Freezing March set to send a chill wind through M&S

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The coldest March in 50 years is expected to add to clothing sales woes at Marks & Spencer today when the retail giant reports its latest trading figures.

Analysts fear the prolonged cold spell will have hit its already under-pressure clothing ranges by dampening demand for spring/summer ranges, with the high street bellwether set to notch its seventh quarter in a row of falling general merchandise sales.

The British Retail Consortium (BRC) yesterday said clothing and footwear retailers had endured a dire March, although food sales were up as families treated themselves over Easter and cold weather boosted the appetite for hearty meals, helping overall sales rise 1.9 per cent.

M&S, which will report figures for its final quarter to the end of March, is predicted to reveal that general merchandise sales slumped by 4.5 per cent – with some in the City expecting a fall of 6 per cent – as a result of its poor clothing performance.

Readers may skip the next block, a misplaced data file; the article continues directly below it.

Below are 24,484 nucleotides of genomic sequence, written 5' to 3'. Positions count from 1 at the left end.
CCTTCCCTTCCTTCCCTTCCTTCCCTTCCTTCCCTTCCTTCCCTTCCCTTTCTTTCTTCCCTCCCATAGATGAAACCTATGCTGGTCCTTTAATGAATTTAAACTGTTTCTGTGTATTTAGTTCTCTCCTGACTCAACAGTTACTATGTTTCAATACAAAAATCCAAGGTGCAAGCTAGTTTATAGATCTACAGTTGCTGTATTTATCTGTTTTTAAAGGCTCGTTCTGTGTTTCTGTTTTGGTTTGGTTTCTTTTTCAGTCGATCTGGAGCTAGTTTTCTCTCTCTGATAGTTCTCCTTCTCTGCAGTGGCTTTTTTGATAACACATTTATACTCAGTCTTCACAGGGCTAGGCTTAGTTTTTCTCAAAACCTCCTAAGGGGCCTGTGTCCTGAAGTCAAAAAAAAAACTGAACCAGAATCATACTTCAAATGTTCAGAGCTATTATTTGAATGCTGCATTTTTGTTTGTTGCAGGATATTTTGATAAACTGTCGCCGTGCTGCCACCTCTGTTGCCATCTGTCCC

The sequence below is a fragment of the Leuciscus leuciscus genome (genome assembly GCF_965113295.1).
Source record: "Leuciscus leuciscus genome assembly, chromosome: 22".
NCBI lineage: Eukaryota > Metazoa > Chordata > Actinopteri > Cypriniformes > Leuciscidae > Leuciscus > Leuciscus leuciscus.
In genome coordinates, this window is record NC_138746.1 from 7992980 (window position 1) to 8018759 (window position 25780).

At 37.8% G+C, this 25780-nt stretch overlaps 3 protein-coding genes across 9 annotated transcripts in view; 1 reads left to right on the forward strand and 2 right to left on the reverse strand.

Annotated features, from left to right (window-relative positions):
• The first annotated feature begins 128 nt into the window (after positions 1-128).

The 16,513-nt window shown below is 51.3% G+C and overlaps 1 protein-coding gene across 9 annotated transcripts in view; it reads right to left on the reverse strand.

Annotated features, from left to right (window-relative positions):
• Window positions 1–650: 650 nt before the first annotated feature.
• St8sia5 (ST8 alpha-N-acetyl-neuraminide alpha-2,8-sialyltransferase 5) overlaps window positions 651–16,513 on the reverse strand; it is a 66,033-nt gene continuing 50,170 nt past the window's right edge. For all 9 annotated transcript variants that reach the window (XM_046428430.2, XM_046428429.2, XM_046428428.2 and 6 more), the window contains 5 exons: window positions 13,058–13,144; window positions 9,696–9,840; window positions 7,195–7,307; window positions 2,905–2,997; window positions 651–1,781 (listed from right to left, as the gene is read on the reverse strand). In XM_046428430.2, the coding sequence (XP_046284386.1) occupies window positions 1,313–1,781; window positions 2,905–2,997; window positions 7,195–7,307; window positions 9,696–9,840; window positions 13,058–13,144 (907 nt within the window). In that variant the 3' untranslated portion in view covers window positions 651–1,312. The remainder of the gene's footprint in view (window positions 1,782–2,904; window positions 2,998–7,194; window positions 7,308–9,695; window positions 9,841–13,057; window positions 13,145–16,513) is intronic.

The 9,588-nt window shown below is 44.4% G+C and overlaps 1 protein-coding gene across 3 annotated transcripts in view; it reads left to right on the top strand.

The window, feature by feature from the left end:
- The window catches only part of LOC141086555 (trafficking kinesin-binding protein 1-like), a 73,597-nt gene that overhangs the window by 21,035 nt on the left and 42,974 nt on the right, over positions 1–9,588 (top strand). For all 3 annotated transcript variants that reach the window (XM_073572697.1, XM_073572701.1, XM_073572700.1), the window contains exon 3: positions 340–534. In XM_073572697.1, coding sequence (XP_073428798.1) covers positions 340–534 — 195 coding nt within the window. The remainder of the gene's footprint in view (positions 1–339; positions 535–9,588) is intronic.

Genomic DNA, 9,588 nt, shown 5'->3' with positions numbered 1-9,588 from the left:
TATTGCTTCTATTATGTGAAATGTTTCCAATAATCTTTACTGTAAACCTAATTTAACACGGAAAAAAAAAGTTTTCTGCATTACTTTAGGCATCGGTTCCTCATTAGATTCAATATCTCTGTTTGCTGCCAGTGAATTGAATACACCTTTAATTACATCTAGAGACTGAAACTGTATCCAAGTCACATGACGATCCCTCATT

But the company’s food sales are expected to grow by 3 per cent as consumers continue to treat themselves and opt to eat in rather than dine out.

This would be a marked improvement on the 0.3 per cent increase in food sales over its third quarter, with the group also set to benefit from the impact of the horse meat scandal on supermarket rivals.

However, its decent food sales have not been enough to offset the slump in general merchandise, which fell 3.8 per cent in the 13 weeks to December 29, pushing overall like-for-like UK sales down 1.8 per cent. That was a performance labelled “not yet satisfactory” by chief executive Marc Bolland.

Amid mounting pressure to turn its fortunes around, Mr Bolland has drafted in former Debenhams and Jaeger boss Belinda Earl to revitalise the womenswear ranges, but in January admitted the group needed more time to formulate its turnaround plan.

Analysts at Shore Capital said M&S is likely to have endured a “horrible” fourth quarter in general merchandise.

They said: “The fourth quarter update could make for pretty challenging reading for investors.”